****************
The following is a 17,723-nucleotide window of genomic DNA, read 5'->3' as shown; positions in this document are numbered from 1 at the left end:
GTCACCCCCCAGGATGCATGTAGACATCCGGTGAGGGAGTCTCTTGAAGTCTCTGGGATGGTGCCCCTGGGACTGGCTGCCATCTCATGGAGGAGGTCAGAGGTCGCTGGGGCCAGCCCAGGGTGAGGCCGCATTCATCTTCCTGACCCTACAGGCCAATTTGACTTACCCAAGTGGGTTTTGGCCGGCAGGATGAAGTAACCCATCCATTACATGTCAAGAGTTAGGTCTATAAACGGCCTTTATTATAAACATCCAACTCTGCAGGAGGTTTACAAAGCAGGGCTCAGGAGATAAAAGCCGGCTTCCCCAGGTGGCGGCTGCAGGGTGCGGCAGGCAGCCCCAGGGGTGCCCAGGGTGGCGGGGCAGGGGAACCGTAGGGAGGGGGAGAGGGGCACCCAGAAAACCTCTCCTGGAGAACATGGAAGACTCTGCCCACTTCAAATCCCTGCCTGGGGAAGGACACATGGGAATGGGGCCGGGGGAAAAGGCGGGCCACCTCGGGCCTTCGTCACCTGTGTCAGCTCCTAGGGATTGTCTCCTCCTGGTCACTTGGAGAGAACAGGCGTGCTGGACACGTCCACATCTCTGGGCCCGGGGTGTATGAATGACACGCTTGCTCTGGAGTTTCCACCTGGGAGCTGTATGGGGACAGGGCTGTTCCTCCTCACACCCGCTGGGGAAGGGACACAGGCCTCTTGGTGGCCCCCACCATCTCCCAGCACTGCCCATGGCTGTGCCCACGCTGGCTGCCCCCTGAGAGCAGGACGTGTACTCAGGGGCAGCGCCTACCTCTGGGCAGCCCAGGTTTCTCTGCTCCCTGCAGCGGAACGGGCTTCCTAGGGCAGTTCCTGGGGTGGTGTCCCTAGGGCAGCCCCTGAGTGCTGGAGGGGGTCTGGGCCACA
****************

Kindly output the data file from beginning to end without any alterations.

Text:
The following is a 17,723-nucleotide window of genomic DNA, read 5'->3' as shown; positions in this document are numbered from 1 at the left end:
GTCACCCCCCAGGATGCATGTAGACATCCGGTGAGGGAGTCTCTTGAAGTCTCTGGGATGGTGCCCCTGGGACTGGCTGCCATCTCATGGAGGAGGTCAGAGGTCGCTGGGGCCAGCCCAGGGTGAGGCCGCATTCATCTTCCTGACCCTACAGGCCAATTTGACTTACCCAAGTGGGTTTTGGCCGGCAGGATGAAGTAACCCATCCATTACATGTCAAGAGTTAGGTCTATAAACGGCCTTTATTATAAACATCCAACTCTGCAGGAGGTTTACAAAGCAGGGCTCAGGAGATAAAAGCCGGCTTCCCCAGGTGGCGGCTGCAGGGTGCGGCAGGCAGCCCCAGGGGTGCCCAGGGTGGCGGGGCAGGGGAACCGTAGGGAGGGGGAGAGGGGCACCCAGAAAACCTCTCCTGGAGAACATGGAAGACTCTGCCCACTTCAAATCCCTGCCTGGGGAAGGACACATGGGAATGGGGCCGGGGGAAAAGGCGGGCCACCTCGGGCCTTCGTCACCTGTGTCAGCTCCTAGGGATTGTCTCCTCCTGGTCACTTGGAGAGAACAGGCGTGCTGGACACGTCCACATCTCTGGGCCCGGGGTGTATGAATGACACGCTTGCTCTGGAGTTTCCACCTGGGAGCTGTATGGGGACAGGGCTGTTCCTCCTCACACCCGCTGGGGAAGGGACACAGGCCTCTTGGTGGCCCCCACCATCTCCCAGCACTGCCCATGGCTGTGCCCACGCTGGCTGCCCCCTGAGAGCAGGACGTGTACTCAGGGGCAGCGCCTACCTCTGGGCAGCCCAGGTTTCTCTGCTCCCTGCAGCGGAACGGGCTTCCTAGGGCAGTTCCTGGGGTGGTGTCCCTAGGGCAGCCCCTGAGTGCTGGAGGGGGTCTGGGCCACA